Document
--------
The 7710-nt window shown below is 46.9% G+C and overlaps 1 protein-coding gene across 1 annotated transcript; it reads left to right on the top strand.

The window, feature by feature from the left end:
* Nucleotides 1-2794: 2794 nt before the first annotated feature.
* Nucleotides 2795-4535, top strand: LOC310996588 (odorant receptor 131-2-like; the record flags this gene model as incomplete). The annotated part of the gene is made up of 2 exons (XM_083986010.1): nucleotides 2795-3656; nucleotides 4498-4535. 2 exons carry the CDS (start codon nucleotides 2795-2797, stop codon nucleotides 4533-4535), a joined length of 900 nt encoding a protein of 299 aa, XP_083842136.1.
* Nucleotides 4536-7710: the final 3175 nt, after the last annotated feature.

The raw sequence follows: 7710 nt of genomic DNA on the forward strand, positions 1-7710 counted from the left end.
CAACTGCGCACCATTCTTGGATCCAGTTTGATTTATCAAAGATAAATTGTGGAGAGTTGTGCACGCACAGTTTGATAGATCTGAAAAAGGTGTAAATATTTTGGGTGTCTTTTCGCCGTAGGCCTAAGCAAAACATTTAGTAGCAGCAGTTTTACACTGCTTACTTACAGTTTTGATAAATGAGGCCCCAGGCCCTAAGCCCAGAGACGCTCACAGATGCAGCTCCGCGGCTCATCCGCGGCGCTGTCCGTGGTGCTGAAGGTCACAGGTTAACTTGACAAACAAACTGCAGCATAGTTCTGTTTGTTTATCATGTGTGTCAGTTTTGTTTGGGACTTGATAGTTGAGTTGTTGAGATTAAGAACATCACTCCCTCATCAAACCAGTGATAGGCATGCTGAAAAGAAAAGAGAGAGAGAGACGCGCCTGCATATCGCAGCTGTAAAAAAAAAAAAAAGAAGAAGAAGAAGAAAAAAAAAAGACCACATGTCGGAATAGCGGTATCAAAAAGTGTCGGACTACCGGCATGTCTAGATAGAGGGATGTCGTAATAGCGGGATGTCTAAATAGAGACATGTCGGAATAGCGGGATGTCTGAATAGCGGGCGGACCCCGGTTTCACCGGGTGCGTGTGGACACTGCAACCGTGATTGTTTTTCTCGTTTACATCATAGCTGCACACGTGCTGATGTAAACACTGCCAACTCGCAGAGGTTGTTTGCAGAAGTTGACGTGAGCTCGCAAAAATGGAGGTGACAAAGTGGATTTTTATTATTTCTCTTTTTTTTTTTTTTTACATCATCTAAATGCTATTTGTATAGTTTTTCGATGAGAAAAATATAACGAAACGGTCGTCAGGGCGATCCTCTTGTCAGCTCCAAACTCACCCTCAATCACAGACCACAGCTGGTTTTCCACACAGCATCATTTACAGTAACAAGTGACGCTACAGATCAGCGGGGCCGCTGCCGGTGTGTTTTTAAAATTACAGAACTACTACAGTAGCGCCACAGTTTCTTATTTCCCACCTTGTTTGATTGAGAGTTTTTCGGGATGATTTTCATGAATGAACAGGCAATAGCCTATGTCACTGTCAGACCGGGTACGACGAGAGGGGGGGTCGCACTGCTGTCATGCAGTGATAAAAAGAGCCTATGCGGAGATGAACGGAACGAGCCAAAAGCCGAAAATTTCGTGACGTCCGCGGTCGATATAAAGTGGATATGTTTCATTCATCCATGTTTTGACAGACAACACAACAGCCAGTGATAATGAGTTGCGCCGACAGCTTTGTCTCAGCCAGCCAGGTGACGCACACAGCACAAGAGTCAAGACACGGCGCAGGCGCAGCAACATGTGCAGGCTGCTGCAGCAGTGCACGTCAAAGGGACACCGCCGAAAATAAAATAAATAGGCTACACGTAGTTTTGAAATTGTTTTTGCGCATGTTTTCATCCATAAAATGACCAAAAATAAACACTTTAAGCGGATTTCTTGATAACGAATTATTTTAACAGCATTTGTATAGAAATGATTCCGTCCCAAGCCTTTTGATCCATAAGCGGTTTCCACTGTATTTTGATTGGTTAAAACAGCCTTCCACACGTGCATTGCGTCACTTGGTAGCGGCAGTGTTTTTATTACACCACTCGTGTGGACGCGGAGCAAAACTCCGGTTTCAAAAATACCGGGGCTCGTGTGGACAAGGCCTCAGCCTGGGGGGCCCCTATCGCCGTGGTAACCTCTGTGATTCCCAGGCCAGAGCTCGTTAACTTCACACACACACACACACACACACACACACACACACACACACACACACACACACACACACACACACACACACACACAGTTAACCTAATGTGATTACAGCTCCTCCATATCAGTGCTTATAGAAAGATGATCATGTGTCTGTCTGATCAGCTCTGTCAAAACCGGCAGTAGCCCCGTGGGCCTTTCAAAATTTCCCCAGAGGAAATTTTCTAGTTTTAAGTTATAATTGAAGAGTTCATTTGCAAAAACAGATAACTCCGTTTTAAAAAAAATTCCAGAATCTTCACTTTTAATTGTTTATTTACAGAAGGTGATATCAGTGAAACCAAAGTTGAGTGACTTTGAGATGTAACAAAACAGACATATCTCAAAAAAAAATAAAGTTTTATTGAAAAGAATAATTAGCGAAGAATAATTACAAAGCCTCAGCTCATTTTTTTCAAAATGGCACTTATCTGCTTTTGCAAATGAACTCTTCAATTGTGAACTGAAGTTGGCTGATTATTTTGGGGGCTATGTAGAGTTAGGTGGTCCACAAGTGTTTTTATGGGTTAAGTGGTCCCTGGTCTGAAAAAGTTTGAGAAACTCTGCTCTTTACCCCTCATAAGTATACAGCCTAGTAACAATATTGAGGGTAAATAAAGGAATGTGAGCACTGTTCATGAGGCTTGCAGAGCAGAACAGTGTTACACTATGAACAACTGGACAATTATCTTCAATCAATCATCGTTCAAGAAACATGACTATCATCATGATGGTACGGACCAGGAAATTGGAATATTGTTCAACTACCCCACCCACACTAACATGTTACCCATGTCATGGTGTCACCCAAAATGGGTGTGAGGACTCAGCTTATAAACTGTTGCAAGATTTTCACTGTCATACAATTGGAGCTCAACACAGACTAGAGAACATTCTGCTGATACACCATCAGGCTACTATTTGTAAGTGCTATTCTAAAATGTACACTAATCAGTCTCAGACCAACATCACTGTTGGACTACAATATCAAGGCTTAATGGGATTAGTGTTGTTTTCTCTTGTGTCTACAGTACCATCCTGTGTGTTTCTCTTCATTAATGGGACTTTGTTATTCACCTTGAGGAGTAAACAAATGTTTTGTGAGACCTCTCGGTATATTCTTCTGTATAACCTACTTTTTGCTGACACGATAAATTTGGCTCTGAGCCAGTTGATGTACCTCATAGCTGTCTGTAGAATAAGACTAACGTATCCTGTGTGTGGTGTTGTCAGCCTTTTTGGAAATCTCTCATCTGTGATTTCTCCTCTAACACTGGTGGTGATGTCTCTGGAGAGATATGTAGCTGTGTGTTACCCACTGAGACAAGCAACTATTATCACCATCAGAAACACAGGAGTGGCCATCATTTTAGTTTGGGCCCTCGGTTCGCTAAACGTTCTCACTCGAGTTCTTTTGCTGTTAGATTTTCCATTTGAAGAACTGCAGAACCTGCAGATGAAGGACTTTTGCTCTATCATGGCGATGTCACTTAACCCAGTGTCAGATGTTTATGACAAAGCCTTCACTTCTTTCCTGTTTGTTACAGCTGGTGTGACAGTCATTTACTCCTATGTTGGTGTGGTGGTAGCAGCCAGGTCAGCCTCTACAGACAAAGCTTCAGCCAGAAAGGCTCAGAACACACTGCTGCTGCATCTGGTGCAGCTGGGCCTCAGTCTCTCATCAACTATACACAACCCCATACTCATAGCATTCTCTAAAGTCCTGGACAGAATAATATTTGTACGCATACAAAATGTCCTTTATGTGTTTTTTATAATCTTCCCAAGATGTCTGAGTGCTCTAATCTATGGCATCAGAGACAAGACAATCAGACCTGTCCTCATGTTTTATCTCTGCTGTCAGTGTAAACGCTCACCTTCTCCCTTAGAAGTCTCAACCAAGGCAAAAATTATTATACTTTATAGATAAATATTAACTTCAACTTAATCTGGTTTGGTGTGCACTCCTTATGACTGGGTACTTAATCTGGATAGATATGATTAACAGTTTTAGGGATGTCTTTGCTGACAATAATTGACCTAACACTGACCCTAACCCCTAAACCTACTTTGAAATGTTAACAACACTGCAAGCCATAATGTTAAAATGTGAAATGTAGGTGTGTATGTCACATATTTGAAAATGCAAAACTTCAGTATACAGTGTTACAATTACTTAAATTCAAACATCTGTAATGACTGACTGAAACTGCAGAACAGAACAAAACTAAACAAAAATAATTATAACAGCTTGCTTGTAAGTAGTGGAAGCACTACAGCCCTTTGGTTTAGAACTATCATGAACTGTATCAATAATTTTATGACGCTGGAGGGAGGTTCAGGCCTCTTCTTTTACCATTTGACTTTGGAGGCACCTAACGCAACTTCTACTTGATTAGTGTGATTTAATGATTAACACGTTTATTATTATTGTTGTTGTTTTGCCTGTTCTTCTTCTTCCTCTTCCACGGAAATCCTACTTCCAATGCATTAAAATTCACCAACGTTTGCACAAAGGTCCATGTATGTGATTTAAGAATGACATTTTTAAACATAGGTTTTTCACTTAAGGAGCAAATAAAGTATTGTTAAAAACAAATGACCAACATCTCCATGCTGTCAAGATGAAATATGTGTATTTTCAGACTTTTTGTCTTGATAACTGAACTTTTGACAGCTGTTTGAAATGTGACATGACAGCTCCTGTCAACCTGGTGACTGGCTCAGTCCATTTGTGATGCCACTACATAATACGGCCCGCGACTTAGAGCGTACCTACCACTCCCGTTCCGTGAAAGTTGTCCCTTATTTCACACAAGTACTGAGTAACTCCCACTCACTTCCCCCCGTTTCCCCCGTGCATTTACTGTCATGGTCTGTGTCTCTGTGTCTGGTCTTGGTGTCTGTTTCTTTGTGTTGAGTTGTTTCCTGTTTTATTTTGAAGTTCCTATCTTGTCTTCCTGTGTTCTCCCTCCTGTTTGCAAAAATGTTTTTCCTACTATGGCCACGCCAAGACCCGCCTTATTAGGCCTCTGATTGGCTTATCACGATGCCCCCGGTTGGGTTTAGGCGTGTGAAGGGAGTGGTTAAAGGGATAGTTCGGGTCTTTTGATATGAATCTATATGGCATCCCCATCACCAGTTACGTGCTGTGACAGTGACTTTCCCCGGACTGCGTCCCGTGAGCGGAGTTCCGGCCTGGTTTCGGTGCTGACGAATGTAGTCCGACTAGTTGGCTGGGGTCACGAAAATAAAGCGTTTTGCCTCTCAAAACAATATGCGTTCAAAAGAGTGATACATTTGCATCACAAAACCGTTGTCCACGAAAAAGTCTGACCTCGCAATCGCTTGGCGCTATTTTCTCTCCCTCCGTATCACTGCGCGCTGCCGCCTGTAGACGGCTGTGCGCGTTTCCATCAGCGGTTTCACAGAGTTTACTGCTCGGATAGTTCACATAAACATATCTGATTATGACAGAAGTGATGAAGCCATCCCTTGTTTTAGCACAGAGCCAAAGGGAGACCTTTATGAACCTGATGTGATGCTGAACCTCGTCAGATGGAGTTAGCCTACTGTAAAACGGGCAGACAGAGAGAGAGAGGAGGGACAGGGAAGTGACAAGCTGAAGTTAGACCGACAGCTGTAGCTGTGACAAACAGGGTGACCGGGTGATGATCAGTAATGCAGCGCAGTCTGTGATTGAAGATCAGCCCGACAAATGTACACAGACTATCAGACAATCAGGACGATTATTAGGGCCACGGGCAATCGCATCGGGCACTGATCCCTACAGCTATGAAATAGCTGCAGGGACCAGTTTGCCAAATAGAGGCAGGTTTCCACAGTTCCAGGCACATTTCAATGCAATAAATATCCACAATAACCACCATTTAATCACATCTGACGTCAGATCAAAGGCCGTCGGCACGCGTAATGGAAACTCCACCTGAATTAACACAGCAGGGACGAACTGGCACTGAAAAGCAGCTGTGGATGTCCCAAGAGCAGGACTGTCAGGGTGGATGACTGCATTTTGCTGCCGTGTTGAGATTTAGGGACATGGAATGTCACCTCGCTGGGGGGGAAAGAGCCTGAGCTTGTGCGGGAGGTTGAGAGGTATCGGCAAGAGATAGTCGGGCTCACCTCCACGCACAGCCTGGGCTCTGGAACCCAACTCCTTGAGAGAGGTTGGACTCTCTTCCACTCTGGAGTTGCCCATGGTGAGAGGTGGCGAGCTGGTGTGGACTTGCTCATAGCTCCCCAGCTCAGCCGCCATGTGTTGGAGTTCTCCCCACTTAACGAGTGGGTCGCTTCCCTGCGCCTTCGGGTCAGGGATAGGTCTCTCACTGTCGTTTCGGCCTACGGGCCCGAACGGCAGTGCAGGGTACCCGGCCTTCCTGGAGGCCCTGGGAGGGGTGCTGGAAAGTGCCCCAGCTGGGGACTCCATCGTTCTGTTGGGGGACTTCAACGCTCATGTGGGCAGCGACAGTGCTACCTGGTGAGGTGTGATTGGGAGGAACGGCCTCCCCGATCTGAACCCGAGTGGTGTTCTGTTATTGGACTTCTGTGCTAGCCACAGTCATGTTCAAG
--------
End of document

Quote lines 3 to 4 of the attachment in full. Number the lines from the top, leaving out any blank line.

* Nucleotides 1-2794: 2794 nt before the first annotated feature.
* Nucleotides 2795-4535, top strand: LOC310996588 (odorant receptor 131-2-like; the record flags this gene model as incomplete). The annotated part of the gene is made up of 2 exons (XM_083986010.1): nucleotides 2795-3656; nucleotides 4498-4535. 2 exons carry the CDS (start codon nucleotides 2795-2797, stop codon nucleotides 4533-4535), a joined length of 900 nt encoding a protein of 299 aa, XP_083842136.1.